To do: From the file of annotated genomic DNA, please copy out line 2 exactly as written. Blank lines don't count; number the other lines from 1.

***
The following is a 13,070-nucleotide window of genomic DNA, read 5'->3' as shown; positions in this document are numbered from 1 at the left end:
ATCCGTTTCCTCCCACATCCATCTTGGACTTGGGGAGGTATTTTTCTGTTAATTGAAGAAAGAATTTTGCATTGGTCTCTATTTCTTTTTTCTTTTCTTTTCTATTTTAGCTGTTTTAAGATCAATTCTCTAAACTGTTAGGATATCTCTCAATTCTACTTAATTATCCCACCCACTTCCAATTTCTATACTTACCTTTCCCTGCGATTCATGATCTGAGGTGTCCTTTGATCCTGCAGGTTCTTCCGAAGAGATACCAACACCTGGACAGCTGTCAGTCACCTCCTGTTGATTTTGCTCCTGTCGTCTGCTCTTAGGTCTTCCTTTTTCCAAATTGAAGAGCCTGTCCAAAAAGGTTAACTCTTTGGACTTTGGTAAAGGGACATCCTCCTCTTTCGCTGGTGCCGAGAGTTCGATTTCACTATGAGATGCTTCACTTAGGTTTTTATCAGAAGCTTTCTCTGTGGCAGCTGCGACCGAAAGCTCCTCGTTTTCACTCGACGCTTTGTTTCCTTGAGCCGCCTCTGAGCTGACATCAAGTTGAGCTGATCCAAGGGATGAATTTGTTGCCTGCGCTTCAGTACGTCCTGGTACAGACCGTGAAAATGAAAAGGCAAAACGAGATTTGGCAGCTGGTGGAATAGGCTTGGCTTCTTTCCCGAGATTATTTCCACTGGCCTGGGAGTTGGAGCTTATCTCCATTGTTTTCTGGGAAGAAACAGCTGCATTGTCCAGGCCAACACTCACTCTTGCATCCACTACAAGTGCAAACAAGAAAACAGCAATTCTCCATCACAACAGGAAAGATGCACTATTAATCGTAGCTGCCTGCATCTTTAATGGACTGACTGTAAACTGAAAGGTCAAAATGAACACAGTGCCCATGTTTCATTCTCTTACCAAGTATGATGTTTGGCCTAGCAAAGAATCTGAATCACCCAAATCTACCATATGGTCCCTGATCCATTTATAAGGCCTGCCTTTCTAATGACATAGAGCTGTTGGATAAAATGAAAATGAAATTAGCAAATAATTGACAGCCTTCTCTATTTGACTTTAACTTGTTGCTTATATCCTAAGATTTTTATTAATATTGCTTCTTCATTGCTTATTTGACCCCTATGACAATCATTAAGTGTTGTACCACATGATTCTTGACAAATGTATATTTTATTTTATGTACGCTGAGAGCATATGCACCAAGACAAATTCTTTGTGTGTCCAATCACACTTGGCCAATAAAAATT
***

ATCCGTTTCCTCCCACATCCATCTTGGACTTGGGGAGGTATTTTTCTGTTAATTGAAGAAAGAATTTTGCATTGGTCTCTATTTCTTTTTTCTTTTCTTTTCTATTTTAGCTGTTTTAAGATCAATTCTCTAAACTGTTAGGATATCTCTCAATTCTACTTAATTATCCCACCCACTTCCAATTTCTATACTTACCTTTCCCTGCGATTCATGATCTGAGGTGTCCTTTGATCCTGCAGGTTCTTCCGAAGAGATACCAACACCTGGACAGCTGTCAGTCACCTCCTGTTGATTTTGCTCCTGTCGTCTGCTCTTAGGTCTTCCTTTTTCCAAATTGAAGAGCCTGTCCAAAAAGGTTAACTCTTTGGACTTTGGTAAAGGGACATCCTCCTCTTTCGCTGGTGCCGAGAGTTCGATTTCACTATGAGATGCTTCACTTAGGTTTTTATCAGAAGCTTTCTCTGTGGCAGCTGCGACCGAAAGCTCCTCGTTTTCACTCGACGCTTTGTTTCCTTGAGCCGCCTCTGAGCTGACATCAAGTTGAGCTGATCCAAGGGATGAATTTGTTGCCTGCGCTTCAGTACGTCCTGGTACAGACCGTGAAAATGAAAAGGCAAAACGAGATTTGGCAGCTGGTGGAATAGGCTTGGCTTCTTTCCCGAGATTATTTCCACTGGCCTGGGAGTTGGAGCTTATCTCCATTGTTTTCTGGGAAGAAACAGCTGCATTGTCCAGGCCAACACTCACTCTTGCATCCACTACAAGTGCAAACAAGAAAACAGCAATTCTCCATCACAACAGGAAAGATGCACTATTAATCGTAGCTGCCTGCATCTTTAATGGACTGACTGTAAACTGAAAGGTCAAAATGAACACAGTGCCCATGTTTCATTCTCTTACCAAGTATGATGTTTGGCCTAGCAAAGAATCTGAATCACCCAAATCTACCATATGGTCCCTGATCCATTTATAAGGCCTGCCTTTCTAATGACATAGAGCTGTTGGATAAAATGAAAATGAAATTAGCAAATAATTGACAGCCTTCTCTATTTGACTTTAACTTGTTGCTTATATCCTAAGATTTTTATTAATATTGCTTCTTCATTGCTTATTTGACCCCTATGACAATCATTAAGTGTTGTACCACATGATTCTTGACAAATGTATATTTTATTTTATGTACGCTGAGAGCATATGCACCAAGACAAATTCTTTGTGTGTCCAATCACACTTGGCCAATAAAAATT